Then again, there could be extenuating social circumstances that require a higher level of intervention and oversight that are not easily detectable in the ED for a variety of reasons. Left unnoticed, these situations can exacerbate clinical issues and result in hospital readmission. Overberger and Hinchcliff say that community paramedicine has proven to be a great benefit in this regard.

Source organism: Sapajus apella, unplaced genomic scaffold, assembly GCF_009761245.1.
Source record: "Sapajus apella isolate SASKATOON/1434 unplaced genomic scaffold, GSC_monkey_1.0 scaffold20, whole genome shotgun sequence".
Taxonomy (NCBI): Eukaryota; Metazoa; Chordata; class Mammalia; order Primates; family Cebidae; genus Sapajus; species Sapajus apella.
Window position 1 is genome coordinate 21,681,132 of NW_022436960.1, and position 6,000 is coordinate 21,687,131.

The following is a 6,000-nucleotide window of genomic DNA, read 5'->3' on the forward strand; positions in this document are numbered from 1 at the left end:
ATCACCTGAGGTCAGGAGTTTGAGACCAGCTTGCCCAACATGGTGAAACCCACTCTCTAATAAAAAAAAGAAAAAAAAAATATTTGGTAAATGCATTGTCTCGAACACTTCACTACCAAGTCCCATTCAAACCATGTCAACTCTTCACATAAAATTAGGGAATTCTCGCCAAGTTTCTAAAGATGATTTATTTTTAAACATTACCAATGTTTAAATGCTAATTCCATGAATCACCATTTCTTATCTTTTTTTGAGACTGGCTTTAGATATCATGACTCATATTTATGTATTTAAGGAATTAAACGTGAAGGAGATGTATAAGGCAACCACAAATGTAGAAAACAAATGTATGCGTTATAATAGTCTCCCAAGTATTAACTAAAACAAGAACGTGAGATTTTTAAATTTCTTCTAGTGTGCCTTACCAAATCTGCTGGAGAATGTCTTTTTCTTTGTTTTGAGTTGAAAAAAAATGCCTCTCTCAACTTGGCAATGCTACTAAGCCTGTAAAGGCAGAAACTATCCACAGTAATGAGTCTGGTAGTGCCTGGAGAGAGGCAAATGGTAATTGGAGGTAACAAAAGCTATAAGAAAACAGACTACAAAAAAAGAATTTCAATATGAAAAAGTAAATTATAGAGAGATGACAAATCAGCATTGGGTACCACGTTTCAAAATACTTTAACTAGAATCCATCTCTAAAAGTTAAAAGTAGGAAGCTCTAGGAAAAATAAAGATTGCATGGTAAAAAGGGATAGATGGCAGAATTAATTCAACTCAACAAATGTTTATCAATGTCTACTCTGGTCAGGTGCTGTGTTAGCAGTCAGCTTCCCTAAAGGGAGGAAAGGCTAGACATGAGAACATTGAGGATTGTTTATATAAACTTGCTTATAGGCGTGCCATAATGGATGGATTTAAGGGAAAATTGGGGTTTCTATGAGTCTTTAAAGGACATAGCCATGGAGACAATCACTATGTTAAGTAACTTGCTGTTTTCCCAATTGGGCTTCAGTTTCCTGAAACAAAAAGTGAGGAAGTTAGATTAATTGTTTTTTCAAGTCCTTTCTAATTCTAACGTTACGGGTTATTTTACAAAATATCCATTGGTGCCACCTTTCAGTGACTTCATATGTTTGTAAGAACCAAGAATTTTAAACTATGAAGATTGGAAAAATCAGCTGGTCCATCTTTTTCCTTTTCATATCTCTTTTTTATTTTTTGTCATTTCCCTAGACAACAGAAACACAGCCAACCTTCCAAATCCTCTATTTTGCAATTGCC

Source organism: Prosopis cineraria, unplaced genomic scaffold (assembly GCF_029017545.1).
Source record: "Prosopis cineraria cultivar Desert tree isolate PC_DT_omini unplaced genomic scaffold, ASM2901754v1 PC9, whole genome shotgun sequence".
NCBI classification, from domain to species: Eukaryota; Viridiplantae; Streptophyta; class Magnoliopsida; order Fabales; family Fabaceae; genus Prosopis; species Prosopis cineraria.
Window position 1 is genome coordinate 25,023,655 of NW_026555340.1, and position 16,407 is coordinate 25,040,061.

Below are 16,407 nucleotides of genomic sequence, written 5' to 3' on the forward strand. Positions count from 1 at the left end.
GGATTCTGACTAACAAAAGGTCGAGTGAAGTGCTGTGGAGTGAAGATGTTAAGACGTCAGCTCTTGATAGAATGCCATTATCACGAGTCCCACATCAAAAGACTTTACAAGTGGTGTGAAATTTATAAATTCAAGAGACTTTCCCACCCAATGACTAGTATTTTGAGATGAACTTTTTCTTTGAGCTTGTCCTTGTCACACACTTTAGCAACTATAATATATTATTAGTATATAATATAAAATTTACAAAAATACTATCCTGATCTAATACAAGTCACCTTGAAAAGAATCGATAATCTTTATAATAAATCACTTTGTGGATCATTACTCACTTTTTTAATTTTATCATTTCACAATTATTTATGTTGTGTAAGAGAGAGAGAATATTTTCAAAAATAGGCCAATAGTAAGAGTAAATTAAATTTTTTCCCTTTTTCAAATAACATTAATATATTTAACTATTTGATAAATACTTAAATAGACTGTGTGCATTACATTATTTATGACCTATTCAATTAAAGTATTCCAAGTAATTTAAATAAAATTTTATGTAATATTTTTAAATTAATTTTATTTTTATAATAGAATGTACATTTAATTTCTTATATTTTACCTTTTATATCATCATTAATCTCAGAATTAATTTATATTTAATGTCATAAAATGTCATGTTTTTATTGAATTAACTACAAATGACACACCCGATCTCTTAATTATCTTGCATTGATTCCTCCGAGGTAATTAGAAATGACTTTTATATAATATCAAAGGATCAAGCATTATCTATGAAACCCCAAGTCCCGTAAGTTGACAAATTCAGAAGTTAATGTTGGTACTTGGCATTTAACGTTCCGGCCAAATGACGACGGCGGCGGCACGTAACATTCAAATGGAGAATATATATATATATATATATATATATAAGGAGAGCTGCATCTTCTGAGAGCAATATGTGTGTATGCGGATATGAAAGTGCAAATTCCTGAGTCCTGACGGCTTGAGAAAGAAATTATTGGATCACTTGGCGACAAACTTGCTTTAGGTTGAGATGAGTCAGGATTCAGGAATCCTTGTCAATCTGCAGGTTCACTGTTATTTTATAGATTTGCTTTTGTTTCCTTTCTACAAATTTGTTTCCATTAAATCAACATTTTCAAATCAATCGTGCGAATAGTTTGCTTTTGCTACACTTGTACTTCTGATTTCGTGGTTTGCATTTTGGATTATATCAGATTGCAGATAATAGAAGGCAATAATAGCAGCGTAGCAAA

“Telling someone to ‘Call this number for your follow-up appointment’ may sound like the easiest task in the world, but if you don’t have a phone, how are you making that call?” Overberger said. “Some people are too proud to let us know those kinds of problems they are dealing with within the hospital. Or perhaps they call to schedule an appointment and end up being put on hold for a long time and then give up on that phone call. Or perhaps they could not find their insurance card at the time and forget to make the call again. Or they may have no more minutes left on their cell phone plan and intend to wait until their new billing cycle, which could be well past the advised follow-up time.” Additionally, language barriers may cause confusion or fear that delays or outright prohibits a patient from following discharge instructions, or food insecurity, defined as being without reliable access to a sufficient quantity of affordable, nutritious food, poses barriers that are difficult to address without at-home intervention.